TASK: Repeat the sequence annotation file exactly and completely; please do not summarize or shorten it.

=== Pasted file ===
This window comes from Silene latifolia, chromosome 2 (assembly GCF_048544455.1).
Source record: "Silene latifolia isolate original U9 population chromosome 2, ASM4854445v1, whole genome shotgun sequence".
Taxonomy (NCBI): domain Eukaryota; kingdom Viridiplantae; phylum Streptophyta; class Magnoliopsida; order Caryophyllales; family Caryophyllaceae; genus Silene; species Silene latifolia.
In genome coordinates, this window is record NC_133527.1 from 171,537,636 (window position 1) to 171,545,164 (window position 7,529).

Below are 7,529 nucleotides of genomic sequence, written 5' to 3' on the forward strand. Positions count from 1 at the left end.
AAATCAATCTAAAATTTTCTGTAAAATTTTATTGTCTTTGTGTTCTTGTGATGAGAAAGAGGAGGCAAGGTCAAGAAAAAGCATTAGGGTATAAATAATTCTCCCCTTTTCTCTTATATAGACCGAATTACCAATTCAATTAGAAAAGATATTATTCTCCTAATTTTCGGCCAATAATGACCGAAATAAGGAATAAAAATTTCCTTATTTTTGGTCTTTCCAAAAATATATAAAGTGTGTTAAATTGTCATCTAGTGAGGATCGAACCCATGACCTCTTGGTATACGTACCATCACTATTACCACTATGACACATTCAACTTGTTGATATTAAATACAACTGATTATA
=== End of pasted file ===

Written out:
This window comes from Silene latifolia, chromosome 2 (assembly GCF_048544455.1).
Source record: "Silene latifolia isolate original U9 population chromosome 2, ASM4854445v1, whole genome shotgun sequence".
Taxonomy (NCBI): domain Eukaryota; kingdom Viridiplantae; phylum Streptophyta; class Magnoliopsida; order Caryophyllales; family Caryophyllaceae; genus Silene; species Silene latifolia.
In genome coordinates, this window is record NC_133527.1 from 171,537,636 (window position 1) to 171,545,164 (window position 7,529).

Below are 7,529 nucleotides of genomic sequence, written 5' to 3' on the forward strand. Positions count from 1 at the left end.
AAATCAATCTAAAATTTTCTGTAAAATTTTATTGTCTTTGTGTTCTTGTGATGAGAAAGAGGAGGCAAGGTCAAGAAAAAGCATTAGGGTATAAATAATTCTCCCCTTTTCTCTTATATAGACCGAATTACCAATTCAATTAGAAAAGATATTATTCTCCTAATTTTCGGCCAATAATGACCGAAATAAGGAATAAAAATTTCCTTATTTTTGGTCTTTCCAAAAATATATAAAGTGTGTTAAATTGTCATCTAGTGAGGATCGAACCCATGACCTCTTGGTATACGTACCATCACTATTACCACTATGACACATTCAACTTGTTGATATTAAATACAACTGATTATA